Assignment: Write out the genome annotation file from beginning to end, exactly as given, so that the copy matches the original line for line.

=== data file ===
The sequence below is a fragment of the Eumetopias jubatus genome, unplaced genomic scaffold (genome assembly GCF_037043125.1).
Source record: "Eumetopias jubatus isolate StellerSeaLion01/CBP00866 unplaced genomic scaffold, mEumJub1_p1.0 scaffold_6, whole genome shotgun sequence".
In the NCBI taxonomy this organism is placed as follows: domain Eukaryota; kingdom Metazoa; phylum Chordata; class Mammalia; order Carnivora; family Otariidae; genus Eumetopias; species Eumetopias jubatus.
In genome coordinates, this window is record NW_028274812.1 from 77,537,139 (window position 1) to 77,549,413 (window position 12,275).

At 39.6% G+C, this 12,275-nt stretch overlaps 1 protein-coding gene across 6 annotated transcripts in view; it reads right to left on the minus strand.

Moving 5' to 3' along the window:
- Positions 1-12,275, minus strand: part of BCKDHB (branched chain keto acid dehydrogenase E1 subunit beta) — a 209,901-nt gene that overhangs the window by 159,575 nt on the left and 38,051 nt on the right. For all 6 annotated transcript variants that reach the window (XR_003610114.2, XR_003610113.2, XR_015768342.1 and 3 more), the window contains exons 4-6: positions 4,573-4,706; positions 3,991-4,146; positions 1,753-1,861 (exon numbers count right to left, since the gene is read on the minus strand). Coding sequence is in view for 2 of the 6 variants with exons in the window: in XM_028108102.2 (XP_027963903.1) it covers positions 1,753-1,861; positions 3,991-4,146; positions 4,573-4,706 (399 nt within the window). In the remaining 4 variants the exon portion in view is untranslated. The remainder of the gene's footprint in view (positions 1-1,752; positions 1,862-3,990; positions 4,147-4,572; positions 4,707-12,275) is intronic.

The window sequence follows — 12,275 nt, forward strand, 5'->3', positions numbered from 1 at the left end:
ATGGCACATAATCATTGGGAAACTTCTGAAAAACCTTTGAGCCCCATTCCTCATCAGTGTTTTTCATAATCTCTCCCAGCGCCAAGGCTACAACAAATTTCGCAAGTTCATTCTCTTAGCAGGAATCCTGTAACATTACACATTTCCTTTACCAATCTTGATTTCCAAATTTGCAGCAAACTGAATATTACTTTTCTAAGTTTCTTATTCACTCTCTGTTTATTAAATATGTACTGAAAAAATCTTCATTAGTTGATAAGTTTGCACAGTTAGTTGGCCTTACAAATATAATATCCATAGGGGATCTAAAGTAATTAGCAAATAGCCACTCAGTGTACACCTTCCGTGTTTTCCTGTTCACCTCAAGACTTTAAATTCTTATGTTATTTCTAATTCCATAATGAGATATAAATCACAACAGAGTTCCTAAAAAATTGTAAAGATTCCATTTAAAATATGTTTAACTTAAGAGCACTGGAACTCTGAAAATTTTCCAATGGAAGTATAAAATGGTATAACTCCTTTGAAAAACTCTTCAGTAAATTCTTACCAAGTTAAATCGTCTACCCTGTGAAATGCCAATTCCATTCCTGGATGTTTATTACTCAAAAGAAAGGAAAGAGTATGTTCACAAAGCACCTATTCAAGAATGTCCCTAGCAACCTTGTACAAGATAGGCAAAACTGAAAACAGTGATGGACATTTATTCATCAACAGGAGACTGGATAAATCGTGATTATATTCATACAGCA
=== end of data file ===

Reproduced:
The sequence below is a fragment of the Eumetopias jubatus genome, unplaced genomic scaffold (genome assembly GCF_037043125.1).
Source record: "Eumetopias jubatus isolate StellerSeaLion01/CBP00866 unplaced genomic scaffold, mEumJub1_p1.0 scaffold_6, whole genome shotgun sequence".
In the NCBI taxonomy this organism is placed as follows: domain Eukaryota; kingdom Metazoa; phylum Chordata; class Mammalia; order Carnivora; family Otariidae; genus Eumetopias; species Eumetopias jubatus.
In genome coordinates, this window is record NW_028274812.1 from 77,537,139 (window position 1) to 77,549,413 (window position 12,275).

At 39.6% G+C, this 12,275-nt stretch overlaps 1 protein-coding gene across 6 annotated transcripts in view; it reads right to left on the minus strand.

Moving 5' to 3' along the window:
- Positions 1-12,275, minus strand: part of BCKDHB (branched chain keto acid dehydrogenase E1 subunit beta) — a 209,901-nt gene that overhangs the window by 159,575 nt on the left and 38,051 nt on the right. For all 6 annotated transcript variants that reach the window (XR_003610114.2, XR_003610113.2, XR_015768342.1 and 3 more), the window contains exons 4-6: positions 4,573-4,706; positions 3,991-4,146; positions 1,753-1,861 (exon numbers count right to left, since the gene is read on the minus strand). Coding sequence is in view for 2 of the 6 variants with exons in the window: in XM_028108102.2 (XP_027963903.1) it covers positions 1,753-1,861; positions 3,991-4,146; positions 4,573-4,706 (399 nt within the window). In the remaining 4 variants the exon portion in view is untranslated. The remainder of the gene's footprint in view (positions 1-1,752; positions 1,862-3,990; positions 4,147-4,572; positions 4,707-12,275) is intronic.

The window sequence follows — 12,275 nt, forward strand, 5'->3', positions numbered from 1 at the left end:
ATGGCACATAATCATTGGGAAACTTCTGAAAAACCTTTGAGCCCCATTCCTCATCAGTGTTTTTCATAATCTCTCCCAGCGCCAAGGCTACAACAAATTTCGCAAGTTCATTCTCTTAGCAGGAATCCTGTAACATTACACATTTCCTTTACCAATCTTGATTTCCAAATTTGCAGCAAACTGAATATTACTTTTCTAAGTTTCTTATTCACTCTCTGTTTATTAAATATGTACTGAAAAAATCTTCATTAGTTGATAAGTTTGCACAGTTAGTTGGCCTTACAAATATAATATCCATAGGGGATCTAAAGTAATTAGCAAATAGCCACTCAGTGTACACCTTCCGTGTTTTCCTGTTCACCTCAAGACTTTAAATTCTTATGTTATTTCTAATTCCATAATGAGATATAAATCACAACAGAGTTCCTAAAAAATTGTAAAGATTCCATTTAAAATATGTTTAACTTAAGAGCACTGGAACTCTGAAAATTTTCCAATGGAAGTATAAAATGGTATAACTCCTTTGAAAAACTCTTCAGTAAATTCTTACCAAGTTAAATCGTCTACCCTGTGAAATGCCAATTCCATTCCTGGATGTTTATTACTCAAAAGAAAGGAAAGAGTATGTTCACAAAGCACCTATTCAAGAATGTCCCTAGCAACCTTGTACAAGATAGGCAAAACTGAAAACAGTGATGGACATTTATTCATCAACAGGAGACTGGATAAATCGTGATTATATTCATACAGCA